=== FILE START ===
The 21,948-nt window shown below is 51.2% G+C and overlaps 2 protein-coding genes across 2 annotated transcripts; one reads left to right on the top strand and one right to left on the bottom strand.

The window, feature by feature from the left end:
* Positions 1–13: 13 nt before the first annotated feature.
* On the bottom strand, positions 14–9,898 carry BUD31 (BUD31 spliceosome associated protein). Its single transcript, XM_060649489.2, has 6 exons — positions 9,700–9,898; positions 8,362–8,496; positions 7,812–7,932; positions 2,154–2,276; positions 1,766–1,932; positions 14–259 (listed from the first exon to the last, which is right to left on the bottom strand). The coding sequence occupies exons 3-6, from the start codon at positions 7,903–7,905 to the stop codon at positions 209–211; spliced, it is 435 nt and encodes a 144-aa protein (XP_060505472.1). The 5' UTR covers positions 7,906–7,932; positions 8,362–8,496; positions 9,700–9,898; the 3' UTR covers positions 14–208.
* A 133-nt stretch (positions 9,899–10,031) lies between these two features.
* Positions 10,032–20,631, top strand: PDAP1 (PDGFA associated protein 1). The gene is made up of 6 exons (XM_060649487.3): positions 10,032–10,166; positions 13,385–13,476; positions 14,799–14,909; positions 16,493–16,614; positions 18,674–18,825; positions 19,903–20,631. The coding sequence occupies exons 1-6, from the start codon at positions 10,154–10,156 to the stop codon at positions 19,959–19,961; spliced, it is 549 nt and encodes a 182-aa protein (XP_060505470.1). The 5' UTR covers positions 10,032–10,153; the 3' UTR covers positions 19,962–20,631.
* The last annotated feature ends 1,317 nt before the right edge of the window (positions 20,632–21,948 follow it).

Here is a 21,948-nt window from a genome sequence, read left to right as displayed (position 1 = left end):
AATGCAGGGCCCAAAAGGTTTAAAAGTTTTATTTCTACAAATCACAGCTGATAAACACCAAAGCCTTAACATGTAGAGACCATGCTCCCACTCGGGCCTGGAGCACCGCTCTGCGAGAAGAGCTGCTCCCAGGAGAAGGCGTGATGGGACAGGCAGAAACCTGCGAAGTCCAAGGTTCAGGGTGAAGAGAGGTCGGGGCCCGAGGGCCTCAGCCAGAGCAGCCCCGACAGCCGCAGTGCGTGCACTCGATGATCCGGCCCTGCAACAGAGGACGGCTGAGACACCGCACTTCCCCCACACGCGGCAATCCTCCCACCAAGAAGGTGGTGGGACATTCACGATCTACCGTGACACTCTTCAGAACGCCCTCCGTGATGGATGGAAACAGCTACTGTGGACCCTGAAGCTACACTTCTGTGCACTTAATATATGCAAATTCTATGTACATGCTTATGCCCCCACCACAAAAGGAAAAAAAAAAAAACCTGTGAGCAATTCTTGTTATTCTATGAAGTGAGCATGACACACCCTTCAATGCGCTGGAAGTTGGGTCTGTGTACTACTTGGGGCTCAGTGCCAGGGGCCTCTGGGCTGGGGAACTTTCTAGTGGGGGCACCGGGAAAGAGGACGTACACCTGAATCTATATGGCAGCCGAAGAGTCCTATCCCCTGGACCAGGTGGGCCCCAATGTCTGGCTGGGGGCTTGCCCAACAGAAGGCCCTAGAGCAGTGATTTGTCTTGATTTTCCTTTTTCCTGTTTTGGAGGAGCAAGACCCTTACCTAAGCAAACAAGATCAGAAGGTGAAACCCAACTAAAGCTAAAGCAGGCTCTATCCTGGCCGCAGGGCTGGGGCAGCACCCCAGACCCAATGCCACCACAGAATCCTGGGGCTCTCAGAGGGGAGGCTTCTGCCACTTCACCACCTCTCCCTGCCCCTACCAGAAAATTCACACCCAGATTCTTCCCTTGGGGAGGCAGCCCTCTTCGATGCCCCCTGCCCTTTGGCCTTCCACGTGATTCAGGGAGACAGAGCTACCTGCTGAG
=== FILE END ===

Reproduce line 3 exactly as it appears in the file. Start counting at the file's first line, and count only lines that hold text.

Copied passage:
* Positions 1–13: 13 nt before the first annotated feature.